This site does not have a lot of new content; I have included it for two main reasons. Firstly it does have the writings of some Calvary Chapel pastors that are fairly interesting and secondly it has a set of pointers to other online books that are clearly 'Calvary approved'. Where we live Calvary Chapel is a huge phenomena and thus I often find myself speaking to people from this church; it is useful to know where they are coming from.
The site itself is nice and neat, the color scheme is a little gaudy but there is no advertising or confusion. The Calvary site itself covers a number of other fields of interest but I have provided a link specifically to the book area.
This is another very heavily specialized site. This one deals with books relating to the 'gender' issues within the Bible, especially the use or otherwise of gender-neutral language.
As well as the books there is a main website dealing with the statement of faith of the organization that owns the site (The council on biblical manhood and womanhood). This is an extremely controversial subject so you'll probably need to read it to see if you agree.
The main site is a little graphical and rather noisy but use of the headings at the top can get you to the books or journal articles pretty quickly.
The Christian Classics Ethereal library is well known for containing many Christian doctrines of varying vintages. A good clean site, tastefully embellished without any pop ups or flyovers. Whilst the purveyors probably have a doctrinal bias (it is published by Calvin College) they have restricted the expression of it to the papers that they have included on the site.
The stated intent of this site is to have over 1000 Christian texts available for download, they are still quite a long way off but they already have many that are of use, although a good number are available elsewhere too.
One word of warning, they don't seem to vet their books too carefully; they even have a treatise by Ellen G White!
Ouch, this is going to hurt. This is a specialist Christian booksite. They seem to sell just about everything Christian you can imagine. This is a blessing and a curse in that you have to apply your own discernment and knowledge of the books. Their descriptions are designed to sell, not necessarily to match the right reader with the right book. They do have lots of different search capabilities including the ability to search by depth and complexity. They have a very good section on Bible commentaries, which is unusual for 'popular' Christian bookstores.
What is going to hurt is the pricing. They have some incredible deals available, especially on the large volume sets. A complete set of Calvin for $100. They sell distributable KJV Bibles at $2 a piece. Pleasingly; this is not just a 'firesale' site though, they have a better selection of commentaries than most other sites. I highly recommend this site.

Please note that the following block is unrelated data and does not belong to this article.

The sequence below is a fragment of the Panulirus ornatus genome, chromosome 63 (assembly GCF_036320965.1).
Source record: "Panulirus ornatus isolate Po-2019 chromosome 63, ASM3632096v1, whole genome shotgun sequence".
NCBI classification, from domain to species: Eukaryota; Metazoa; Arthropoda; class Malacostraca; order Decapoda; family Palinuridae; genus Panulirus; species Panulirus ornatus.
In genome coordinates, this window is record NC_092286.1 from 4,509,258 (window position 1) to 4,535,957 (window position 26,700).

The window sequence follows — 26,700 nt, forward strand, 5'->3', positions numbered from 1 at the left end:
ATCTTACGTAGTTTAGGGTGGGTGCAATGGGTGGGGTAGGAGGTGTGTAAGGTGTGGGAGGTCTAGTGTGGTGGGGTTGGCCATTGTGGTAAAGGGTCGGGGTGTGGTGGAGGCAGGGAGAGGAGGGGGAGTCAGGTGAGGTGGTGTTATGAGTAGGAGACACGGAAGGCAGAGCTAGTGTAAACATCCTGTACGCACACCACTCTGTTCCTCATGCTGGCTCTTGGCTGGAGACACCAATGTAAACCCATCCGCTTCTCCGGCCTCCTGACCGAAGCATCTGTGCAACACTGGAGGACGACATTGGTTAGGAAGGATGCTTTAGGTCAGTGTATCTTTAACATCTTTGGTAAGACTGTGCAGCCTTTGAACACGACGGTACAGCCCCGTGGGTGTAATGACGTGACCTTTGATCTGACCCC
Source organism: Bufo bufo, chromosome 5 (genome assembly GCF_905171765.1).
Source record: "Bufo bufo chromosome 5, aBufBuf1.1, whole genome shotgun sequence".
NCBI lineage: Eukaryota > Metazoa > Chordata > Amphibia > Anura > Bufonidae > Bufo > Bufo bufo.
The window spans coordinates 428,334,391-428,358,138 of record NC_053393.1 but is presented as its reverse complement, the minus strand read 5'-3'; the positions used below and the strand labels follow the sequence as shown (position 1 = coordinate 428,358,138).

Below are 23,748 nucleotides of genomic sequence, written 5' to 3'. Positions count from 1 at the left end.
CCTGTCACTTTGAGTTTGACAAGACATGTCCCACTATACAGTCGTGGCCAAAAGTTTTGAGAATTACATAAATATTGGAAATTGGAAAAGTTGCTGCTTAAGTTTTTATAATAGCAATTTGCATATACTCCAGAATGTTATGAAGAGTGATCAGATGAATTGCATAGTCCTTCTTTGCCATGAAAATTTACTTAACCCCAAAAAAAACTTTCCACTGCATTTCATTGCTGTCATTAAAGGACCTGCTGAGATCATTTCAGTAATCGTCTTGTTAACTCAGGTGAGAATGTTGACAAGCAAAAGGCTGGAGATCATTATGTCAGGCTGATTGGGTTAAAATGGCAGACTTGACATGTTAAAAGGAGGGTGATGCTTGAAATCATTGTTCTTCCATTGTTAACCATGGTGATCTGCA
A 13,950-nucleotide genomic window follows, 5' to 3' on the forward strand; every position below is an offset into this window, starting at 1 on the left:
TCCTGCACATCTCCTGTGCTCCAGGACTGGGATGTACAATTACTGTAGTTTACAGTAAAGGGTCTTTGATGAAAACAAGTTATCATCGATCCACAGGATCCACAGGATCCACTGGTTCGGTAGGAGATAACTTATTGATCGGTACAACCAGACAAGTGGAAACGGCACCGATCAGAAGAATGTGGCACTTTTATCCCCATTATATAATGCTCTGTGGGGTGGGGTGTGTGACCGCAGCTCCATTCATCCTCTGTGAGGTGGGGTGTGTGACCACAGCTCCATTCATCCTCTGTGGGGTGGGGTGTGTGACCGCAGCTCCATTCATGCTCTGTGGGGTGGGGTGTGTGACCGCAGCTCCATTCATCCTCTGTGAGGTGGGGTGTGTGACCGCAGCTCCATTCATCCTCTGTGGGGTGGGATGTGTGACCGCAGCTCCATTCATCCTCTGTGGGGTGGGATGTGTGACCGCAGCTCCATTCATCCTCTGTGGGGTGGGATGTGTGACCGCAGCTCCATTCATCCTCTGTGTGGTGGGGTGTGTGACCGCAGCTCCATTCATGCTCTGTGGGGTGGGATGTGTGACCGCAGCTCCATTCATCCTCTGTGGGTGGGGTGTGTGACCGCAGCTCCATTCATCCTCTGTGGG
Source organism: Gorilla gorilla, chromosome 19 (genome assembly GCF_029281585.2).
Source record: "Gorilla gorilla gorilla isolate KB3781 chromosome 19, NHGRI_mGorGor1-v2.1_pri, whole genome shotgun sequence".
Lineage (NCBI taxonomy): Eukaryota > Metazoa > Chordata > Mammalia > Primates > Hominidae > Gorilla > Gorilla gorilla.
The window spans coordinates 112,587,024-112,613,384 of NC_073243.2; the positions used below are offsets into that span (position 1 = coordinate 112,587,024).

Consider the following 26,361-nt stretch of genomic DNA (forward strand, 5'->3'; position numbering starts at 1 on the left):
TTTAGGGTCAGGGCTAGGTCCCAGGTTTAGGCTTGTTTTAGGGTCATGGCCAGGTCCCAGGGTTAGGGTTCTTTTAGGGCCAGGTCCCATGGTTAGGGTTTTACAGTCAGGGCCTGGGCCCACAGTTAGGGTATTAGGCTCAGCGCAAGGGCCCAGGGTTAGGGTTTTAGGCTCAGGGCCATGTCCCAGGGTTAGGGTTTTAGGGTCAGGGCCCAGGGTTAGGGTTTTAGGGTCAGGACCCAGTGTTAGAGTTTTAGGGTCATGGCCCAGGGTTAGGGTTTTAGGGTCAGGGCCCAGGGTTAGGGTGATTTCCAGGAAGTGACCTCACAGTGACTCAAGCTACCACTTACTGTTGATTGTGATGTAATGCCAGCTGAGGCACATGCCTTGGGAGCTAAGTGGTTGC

This site is mainly included because it covers a set of writings the others don't. This site is a resource for classical (secular) literature. It covers the obvious such as Herodotus and Homer as well as some Chinese writings (all in translation). The site provides searching capabilities.
The style is very simplistic without any adverts, graphics or annoying side-bars. If you need to check something out in the classical literature then this is the place to do it.
Personally I don't like this kind of store. Both sidebars are taken up with advertising and unlike Amazon it is not targeted. However the site is fast and navigation is easy. The searching capabilities are what I might term 'thematic'. The basic premise of this site is that you don't really know what you want but are likely to be inspired by something they suggest to you.
The upside of this site is that it is a reputable company and they offer free shipping on sizeable orders and they do cater for a broad range of tastes. However the reason I recommend it is because of the 'bricks and mortar' link. If I am going to recommend a book to someone that doesn't have that many books then I like to send him or her somewhere that they can look at it before buying. Family Christian Stores is such a place. The prices are a little high but once you have bought once they will routinely send through coupons for substantial discounts.
This is a product of the E4 (for Ephesians 4) foundation. The site itself I actually don't like. It has a very approachable look, lots of very elegant graphics and the 'lead-you-by-the-hand' approach the usually identifies someone trying to get rich quick. The opening page even has a photo of the owners with their two children and an accompanying hard luck story. The second page is full of testimonials and so the sell continues. The order form with the drop-downs to select how hard they have worked and the blatant begging is also unappealing.
However if you leave my personal biases to one side the basic premise of this site is extremely attractive. They have gathered together 37 extremely good Christian books and fitted them into the Logos search system that is highly adapted to serving up Christian literature (as opposed to simply 'biblical' literature). The whole lot can be obtained for $7.95 (if you can resist the begging).